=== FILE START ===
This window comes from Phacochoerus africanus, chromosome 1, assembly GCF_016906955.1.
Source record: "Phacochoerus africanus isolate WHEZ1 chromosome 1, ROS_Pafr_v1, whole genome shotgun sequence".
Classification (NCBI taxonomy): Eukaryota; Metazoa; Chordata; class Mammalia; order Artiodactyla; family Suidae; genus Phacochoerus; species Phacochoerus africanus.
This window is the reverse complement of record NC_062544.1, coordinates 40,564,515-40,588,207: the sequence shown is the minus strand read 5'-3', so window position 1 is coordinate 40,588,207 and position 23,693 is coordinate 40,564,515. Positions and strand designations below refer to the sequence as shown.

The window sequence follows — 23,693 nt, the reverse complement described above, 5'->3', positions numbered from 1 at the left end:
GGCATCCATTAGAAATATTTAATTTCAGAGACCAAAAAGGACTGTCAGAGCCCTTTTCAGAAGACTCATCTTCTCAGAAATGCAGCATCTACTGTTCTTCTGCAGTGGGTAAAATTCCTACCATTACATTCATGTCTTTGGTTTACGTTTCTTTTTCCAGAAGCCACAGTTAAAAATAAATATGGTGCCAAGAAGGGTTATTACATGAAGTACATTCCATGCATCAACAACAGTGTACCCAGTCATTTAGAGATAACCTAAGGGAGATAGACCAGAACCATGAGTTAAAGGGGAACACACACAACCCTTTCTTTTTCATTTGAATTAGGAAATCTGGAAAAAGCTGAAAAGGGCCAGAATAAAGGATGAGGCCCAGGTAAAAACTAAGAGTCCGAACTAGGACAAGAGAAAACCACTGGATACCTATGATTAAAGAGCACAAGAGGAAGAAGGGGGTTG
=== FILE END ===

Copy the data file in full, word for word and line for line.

This window comes from Phacochoerus africanus, chromosome 1, assembly GCF_016906955.1.
Source record: "Phacochoerus africanus isolate WHEZ1 chromosome 1, ROS_Pafr_v1, whole genome shotgun sequence".
Classification (NCBI taxonomy): Eukaryota; Metazoa; Chordata; class Mammalia; order Artiodactyla; family Suidae; genus Phacochoerus; species Phacochoerus africanus.
This window is the reverse complement of record NC_062544.1, coordinates 40,564,515-40,588,207: the sequence shown is the minus strand read 5'-3', so window position 1 is coordinate 40,588,207 and position 23,693 is coordinate 40,564,515. Positions and strand designations below refer to the sequence as shown.

The window sequence follows — 23,693 nt, the reverse complement described above, 5'->3', positions numbered from 1 at the left end:
GGCATCCATTAGAAATATTTAATTTCAGAGACCAAAAAGGACTGTCAGAGCCCTTTTCAGAAGACTCATCTTCTCAGAAATGCAGCATCTACTGTTCTTCTGCAGTGGGTAAAATTCCTACCATTACATTCATGTCTTTGGTTTACGTTTCTTTTTCCAGAAGCCACAGTTAAAAATAAATATGGTGCCAAGAAGGGTTATTACATGAAGTACATTCCATGCATCAACAACAGTGTACCCAGTCATTTAGAGATAACCTAAGGGAGATAGACCAGAACCATGAGTTAAAGGGGAACACACACAACCCTTTCTTTTTCATTTGAATTAGGAAATCTGGAAAAAGCTGAAAAGGGCCAGAATAAAGGATGAGGCCCAGGTAAAAACTAAGAGTCCGAACTAGGACAAGAGAAAACCACTGGATACCTATGATTAAAGAGCACAAGAGGAAGAAGGGGGTTG